You're Not Afraid of Zombies (or, The Ghosts of the Machines)

The ghosts of our modern-day scary stories are no longer dead spirits of our ancestors; they are machines. Not tyrannical robots bent on our destruction, rather, they’re the unexplainable marvels that surrounds us every day. 

Ghosts and demons are footnotes in the box office of today. The frightening multi-media, million-dollar stories that get invited into our nightmares are disaster films, post-apocalyptic video-games, zombie comics--and what do they all have in common? The total shutdown of our precarious technological existence.

Our modern storytellers have given up on the use of the supernatural to scare us. They don’t need to invent ghosts and demons to frighten us any longer. We see unexplainable wonders every day. Only, we know someone else can explain them. Our lives depend on the fact that a doctor can tell you which of the clear fluids in that cabinet will save your life and which one will kill you in an instant. That same doctor has no idea how to ensure the hydroelectric plant sixty miles away will keep running so that she can turn the lights on in the Emergency Room.

When you read this website on your screen--a phantom powered by electricity, fed data from servers thousands of miles away--servers that you wouldn’t be able to find even if you spent the whole day trying--well I could go on, but you already know that you only have a vague idea of how this screen works.

But you know, you trust, that someone does. That's the social contract you were born into. The person who built this screen, or rather, designed it-- because the people and machines who make these devices don’t need a full grasp of the screen's inner principles in order to make it--could tell you. But you don’t need to know. You know that it works and you can replace it, should it stop working.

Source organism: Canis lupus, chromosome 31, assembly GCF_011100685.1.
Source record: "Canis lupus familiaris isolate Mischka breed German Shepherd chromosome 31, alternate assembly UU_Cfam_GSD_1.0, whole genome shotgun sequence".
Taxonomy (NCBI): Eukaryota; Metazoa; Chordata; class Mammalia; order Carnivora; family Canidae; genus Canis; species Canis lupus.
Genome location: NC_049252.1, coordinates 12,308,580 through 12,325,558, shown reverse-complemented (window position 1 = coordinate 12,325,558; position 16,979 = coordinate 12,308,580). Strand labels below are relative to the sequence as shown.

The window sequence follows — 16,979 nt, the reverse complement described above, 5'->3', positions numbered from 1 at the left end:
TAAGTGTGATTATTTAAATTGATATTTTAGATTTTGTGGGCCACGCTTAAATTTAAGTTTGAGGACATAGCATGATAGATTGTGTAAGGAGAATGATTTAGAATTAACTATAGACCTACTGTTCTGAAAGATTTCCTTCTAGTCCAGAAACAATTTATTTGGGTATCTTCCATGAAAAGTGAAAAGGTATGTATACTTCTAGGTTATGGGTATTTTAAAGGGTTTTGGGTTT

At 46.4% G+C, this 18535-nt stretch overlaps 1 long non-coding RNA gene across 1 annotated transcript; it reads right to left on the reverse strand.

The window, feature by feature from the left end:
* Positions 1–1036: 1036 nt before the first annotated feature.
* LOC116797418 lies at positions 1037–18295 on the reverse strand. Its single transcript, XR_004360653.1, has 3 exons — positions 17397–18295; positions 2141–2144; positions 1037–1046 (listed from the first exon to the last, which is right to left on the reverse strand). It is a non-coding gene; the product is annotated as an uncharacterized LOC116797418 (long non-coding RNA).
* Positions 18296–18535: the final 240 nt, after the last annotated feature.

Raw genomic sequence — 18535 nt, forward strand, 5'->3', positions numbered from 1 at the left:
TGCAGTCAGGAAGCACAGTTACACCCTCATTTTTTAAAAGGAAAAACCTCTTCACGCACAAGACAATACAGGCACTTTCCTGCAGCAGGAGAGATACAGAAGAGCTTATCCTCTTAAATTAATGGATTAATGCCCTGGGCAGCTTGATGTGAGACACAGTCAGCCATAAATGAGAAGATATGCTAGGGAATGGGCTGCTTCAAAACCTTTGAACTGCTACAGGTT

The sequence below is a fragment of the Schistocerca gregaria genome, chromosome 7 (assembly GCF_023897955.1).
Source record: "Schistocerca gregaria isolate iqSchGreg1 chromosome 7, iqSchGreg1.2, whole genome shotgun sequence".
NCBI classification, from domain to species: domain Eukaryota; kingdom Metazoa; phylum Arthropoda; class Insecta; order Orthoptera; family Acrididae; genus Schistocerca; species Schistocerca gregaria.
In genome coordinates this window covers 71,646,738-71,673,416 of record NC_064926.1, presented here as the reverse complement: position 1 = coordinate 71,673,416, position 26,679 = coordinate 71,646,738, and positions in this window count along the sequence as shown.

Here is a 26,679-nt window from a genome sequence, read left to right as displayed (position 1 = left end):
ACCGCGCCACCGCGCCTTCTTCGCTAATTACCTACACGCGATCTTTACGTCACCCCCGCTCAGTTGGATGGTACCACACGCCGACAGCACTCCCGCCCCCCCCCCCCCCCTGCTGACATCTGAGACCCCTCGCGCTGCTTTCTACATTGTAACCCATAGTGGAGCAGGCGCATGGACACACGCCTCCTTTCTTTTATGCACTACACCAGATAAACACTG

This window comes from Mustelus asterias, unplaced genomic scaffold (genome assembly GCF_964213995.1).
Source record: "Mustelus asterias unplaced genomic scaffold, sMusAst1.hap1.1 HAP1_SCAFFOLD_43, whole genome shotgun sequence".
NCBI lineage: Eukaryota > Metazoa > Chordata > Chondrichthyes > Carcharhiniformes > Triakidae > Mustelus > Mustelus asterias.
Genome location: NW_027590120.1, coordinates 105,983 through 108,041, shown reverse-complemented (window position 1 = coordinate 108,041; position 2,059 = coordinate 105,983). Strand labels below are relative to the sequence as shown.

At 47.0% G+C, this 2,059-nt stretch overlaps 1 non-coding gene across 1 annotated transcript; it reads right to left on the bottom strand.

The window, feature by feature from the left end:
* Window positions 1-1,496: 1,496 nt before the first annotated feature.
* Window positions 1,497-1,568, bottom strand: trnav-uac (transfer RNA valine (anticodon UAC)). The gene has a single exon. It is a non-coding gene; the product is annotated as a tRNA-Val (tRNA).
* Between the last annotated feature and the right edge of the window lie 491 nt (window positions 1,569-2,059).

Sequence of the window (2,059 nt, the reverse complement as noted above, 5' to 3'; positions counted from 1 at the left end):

What happens, then, when the people who understand the technology that keeps you alive… are gone?

Suddenly, the survivors of the apocalypse are haunted by the mechanized ghosts of our inventive society and are forced to admit the most frightening thing of all: You, me, your family, everyone save for a few survival aficionados and the poor people living outside the boundaries of the industrialized world, would die.

In the process of that horrible upheaval, those other hopeless saps who got stuck with you are now threats. It’s easier to imagine your competitors for the last remaining resources: food, clean water,  the vestiges of modern technology and the power that fuels it--as already dead zombies. That’s because only a small percentage of us are really prepared to fight our neighbors for a scrap of bread and the world’s last working AA battery. And most of those people really belong in therapy, as far as we’re concerned.

The truth that we must accept and ignore daily is what frightens us the most. Our precarious existence is dependent on technology that we don’t understand and people we’ve never met. Even the most brilliant and industrious among us could only ever hope to fully comprehend a small percentage of the things she is dependent upon to live.

And rather than separate ourselves from our inventions in order to avoid those cautionary ghost stories, we’re far, far better off living with this electric vulnerability. The wisest course of action would be to ensure that each of these vital, interconnected pieces of technology are built with the capacity to fail gracefully. But that topic is far better addressed by Cory Doctorow than I.

All of these hard truths funnel into another philosophical fact: in order to achieve great things and  reap great rewards, we must accept and even invite risk and vulnerability into our lives. We could live without all the benefits of the modern world and be perfectly assured that our short, labor-intensive lives would never suffer from a sudden loss of technology. We would never be at risk of getting stuck in an elevator during a power outage. And we would probably suffer from horrific diseases that could have been cured if we simply had the infrastructure to manage a health care system--which requires all of modern society's dedication and technology.

Certainty is not worth the price of stagnation. Vulnerability invites growth as well as disaster, but we humans are not so loss averse as to be unwilling to reach out for those sudden rewards found in collective innovation.